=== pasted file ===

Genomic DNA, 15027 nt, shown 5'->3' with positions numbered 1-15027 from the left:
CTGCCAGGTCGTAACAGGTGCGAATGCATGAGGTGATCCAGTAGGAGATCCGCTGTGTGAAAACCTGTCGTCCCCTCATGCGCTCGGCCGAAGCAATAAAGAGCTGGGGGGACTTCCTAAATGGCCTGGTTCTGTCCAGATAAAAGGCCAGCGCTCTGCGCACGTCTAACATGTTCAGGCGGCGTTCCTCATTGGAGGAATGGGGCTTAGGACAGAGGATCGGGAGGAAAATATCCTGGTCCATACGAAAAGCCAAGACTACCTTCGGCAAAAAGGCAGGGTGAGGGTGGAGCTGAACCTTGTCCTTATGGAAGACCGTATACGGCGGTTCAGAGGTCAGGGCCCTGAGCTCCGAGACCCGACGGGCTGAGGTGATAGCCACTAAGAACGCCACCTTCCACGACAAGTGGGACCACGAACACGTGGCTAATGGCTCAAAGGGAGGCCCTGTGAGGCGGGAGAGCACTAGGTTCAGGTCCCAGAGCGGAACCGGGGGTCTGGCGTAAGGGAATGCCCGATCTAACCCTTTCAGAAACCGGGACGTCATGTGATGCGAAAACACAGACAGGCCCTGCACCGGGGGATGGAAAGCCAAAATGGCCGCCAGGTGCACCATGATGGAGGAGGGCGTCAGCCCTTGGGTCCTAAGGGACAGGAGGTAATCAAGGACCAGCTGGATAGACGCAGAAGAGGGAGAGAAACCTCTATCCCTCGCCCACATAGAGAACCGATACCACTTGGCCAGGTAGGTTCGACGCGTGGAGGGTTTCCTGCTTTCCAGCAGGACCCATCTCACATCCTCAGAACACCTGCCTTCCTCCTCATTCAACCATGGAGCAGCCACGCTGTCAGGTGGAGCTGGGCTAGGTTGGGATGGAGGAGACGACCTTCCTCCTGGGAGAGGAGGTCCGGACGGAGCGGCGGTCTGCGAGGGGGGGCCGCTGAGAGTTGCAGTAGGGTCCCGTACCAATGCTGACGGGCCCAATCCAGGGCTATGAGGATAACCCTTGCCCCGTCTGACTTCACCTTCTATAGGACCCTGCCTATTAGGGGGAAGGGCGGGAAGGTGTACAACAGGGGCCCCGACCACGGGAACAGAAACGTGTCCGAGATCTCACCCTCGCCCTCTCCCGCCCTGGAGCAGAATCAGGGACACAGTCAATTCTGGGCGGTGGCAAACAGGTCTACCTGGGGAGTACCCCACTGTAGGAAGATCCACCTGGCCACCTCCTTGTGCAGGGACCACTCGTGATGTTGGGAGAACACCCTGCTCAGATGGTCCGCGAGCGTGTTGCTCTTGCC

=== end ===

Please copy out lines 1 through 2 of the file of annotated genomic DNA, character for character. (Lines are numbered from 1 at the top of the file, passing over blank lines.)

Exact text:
Genomic DNA, 15027 nt, shown 5'->3' with positions numbered 1-15027 from the left:
CTGCCAGGTCGTAACAGGTGCGAATGCATGAGGTGATCCAGTAGGAGATCCGCTGTGTGAAAACCTGTCGTCCCCTCATGCGCTCGGCCGAAGCAATAAAGAGCTGGGGGGACTTCCTAAATGGCCTGGTTCTGTCCAGATAAAAGGCCAGCGCTCTGCGCACGTCTAACATGTTCAGGCGGCGTTCCTCATTGGAGGAATGGGGCTTAGGACAGAGGATCGGGAGGAAAATATCCTGGTCCATACGAAAAGCCAAGACTACCTTCGGCAAAAAGGCAGGGTGAGGGTGGAGCTGAACCTTGTCCTTATGGAAGACCGTATACGGCGGTTCAGAGGTCAGGGCCCTGAGCTCCGAGACCCGACGGGCTGAGGTGATAGCCACTAAGAACGCCACCTTCCACGACAAGTGGGACCACGAACACGTGGCTAATGGCTCAAAGGGAGGCCCTGTGAGGCGGGAGAGCACTAGGTTCAGGTCCCAGAGCGGAACCGGGGGTCTGGCGTAAGGGAATGCCCGATCTAACCCTTTCAGAAACCGGGACGTCATGTGATGCGAAAACACAGACAGGCCCTGCACCGGGGGATGGAAAGCCAAAATGGCCGCCAGGTGCACCATGATGGAGGAGGGCGTCAGCCCTTGGGTCCTAAGGGACAGGAGGTAATCAAGGACCAGCTGGATAGACGCAGAAGAGGGAGAGAAACCTCTATCCCTCGCCCACATAGAGAACCGATACCACTTGGCCAGGTAGGTTCGACGCGTGGAGGGTTTCCTGCTTTCCAGCAGGACCCATCTCACATCCTCAGAACACCTGCCTTCCTCCTCATTCAACCATGGAGCAGCCACGCTGTCAGGTGGAGCTGGGCTAGGTTGGGATGGAGGAGACGACCTTCCTCCTGGGAGAGGAGGTCCGGACGGAGCGGCGGTCTGCGAGGGGGGGCCGCTGAGAGTTGCAGTAGGGTCCCGTACCAATGCTGACGGGCCCAATCCAGGGCTATGAGGATAACCCTTGCCCCGTCTGACTTCACCTTCTATAGGACCCTGCCTATTAGGGGGAAGGGCGGGAAGGTGTACAACAGGGGCCCCGACCACGGGAACAGAAACGTGTCCGAGATCTCACCCTCGCCCTCTCCCGCCCTGGAGCAGAATCAGGGACACAGTCAATTCTGGGCGGTGGCAAACAGGTCTACCTGGGGAGTACCCCACTGTAGGAAGATCCACCTGGCCACCTCCTTGTGCAGGGACCACTCGTGATGTTGGGAGAACACCCTGCTCAGATGGTCCGCGAGCGTGTTGCTCTTGCC